The slope from the beach was gentle, and the water was only a metre deep. Still, we rolled around, four legs flailing and kicking off the rocky bottom when they could, two arms grasping for handholds. As we fought, the sea grew angrier, the waves higher. Sometimes I was above him; other times he was above me. I tried to suck in air only when I wasn’t under the water, but didn’t always manage.
   Finally I had to push myself away from him, find my feet and hooves, and hold my head above water. I was gasping for air, coughing and gagging out water.
   Ephebus was gasping for breath, too, but wasn’t coughing.
   “What the bloody fuck are you doing, Scylurus!?”
   “I’m going to beat the goddamned truth out of you!”
   “What truth? I did what you asked me too. I waited—”
   “You gods-be-damned fucking liar! You set me up! You killed my family, and you made me cover your gods-be-damned tracks!”
   By now the water was up to my human waist. Each passing wave rolled up to my shoulders and lifted my fore body up off the bottom, my weight keeping my hindquarters submerged. Slowly I stepped backward as Ephebus followed, seemingly unbothered by the waves.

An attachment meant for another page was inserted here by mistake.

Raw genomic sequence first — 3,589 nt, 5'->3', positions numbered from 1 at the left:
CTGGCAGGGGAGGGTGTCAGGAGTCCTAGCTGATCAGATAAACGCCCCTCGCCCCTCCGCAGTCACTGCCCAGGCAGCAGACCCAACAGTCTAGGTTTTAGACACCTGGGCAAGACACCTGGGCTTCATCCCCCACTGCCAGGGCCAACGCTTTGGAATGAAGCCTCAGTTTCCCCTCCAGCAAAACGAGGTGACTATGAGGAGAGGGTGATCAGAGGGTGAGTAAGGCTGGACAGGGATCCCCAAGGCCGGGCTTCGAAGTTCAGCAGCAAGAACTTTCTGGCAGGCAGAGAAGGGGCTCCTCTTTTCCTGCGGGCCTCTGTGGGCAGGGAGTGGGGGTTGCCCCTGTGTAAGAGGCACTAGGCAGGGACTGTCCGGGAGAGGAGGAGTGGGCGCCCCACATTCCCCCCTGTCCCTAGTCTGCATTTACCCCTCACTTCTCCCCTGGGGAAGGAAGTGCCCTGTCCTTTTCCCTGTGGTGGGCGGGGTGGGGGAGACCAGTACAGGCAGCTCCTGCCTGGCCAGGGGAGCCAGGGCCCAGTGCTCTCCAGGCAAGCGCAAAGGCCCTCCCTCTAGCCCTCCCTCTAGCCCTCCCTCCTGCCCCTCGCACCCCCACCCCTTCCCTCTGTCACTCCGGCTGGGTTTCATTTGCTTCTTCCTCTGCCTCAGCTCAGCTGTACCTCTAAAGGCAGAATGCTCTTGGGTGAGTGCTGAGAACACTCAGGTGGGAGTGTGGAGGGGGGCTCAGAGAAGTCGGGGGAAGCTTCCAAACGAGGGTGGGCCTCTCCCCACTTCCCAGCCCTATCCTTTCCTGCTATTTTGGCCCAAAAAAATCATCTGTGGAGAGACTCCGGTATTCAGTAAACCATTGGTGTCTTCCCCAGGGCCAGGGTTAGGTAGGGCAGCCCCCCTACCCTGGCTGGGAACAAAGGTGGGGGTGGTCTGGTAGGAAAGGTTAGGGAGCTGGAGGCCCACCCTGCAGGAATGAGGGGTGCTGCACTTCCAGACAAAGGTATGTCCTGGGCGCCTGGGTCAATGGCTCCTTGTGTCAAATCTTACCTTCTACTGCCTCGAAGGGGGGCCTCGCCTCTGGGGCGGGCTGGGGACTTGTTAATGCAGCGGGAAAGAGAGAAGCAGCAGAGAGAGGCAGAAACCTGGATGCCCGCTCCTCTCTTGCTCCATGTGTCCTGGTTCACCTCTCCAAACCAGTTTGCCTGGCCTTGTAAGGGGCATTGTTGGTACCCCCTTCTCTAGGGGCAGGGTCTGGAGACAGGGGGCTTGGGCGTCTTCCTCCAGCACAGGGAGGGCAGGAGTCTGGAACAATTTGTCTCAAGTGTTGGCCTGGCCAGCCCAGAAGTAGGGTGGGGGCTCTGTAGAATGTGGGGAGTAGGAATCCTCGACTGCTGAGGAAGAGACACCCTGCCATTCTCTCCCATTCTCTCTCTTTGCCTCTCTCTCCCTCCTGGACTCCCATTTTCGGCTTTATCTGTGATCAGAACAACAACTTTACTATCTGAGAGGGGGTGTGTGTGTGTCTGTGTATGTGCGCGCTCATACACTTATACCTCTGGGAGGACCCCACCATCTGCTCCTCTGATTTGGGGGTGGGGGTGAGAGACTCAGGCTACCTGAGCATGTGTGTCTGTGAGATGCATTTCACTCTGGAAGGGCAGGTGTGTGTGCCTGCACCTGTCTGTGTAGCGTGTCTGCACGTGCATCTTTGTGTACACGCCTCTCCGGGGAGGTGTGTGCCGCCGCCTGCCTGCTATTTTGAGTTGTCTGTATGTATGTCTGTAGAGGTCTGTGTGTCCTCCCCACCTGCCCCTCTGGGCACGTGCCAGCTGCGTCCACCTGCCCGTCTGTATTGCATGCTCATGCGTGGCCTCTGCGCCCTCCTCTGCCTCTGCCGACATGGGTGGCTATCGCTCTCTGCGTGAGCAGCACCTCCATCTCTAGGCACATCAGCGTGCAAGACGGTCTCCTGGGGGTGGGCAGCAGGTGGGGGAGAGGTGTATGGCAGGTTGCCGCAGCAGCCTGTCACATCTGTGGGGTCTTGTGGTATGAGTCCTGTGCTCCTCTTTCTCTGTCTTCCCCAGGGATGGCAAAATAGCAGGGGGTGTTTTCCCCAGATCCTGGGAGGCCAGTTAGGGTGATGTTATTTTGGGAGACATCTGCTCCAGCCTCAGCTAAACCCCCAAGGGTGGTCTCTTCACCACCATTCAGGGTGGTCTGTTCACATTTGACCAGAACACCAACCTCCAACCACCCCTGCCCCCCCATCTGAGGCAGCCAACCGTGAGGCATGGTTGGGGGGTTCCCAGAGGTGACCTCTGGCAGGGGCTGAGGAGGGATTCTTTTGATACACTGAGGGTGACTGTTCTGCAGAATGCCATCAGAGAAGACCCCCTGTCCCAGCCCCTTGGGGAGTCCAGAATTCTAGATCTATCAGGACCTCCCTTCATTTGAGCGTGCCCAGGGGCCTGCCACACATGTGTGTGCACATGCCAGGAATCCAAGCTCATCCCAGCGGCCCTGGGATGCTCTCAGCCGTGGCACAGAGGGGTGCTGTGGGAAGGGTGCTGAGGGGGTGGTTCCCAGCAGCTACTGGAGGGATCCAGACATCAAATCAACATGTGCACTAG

“I didn’t do anything! I waited for you and finally left! Just as you told me to!”
   “And what about the horses? You killed them just as you killed my family!”
   “I thought you were dead!”
   Screaming incoherently, remembering the stench of the dead, I leapt almost out of the water and landed on top of him, pushing him under. I was certain the bastard had killed every last one of them! I managed to suck in a lungful of air before he dragged me under.
   The next few moments were a blur; all bubbles glittering in the moonlight, twisting bodies, kicking hooves, and pebbles and grit. At one point, I could swear that light glistened off his teeth as he smiled! I’d just gotten my arms around his lying neck when I had to let him go and struggle back to the shore to breathe.
   That was when I discovered that centaurs were so top-heavy with their human torso that they really couldn’t swim. Somehow I managed to roll, tumble, and stagger back until I could stand.
   The waves were almost a metre tall; each one pushed me backwards. One after another, they rolled up and slammed themselves against my mouth, pulling themselves down my throat. Coughing and gagging, I backed even closer to shore until I could breathe.
   “What’s the matter, Scylurus? Having problems?”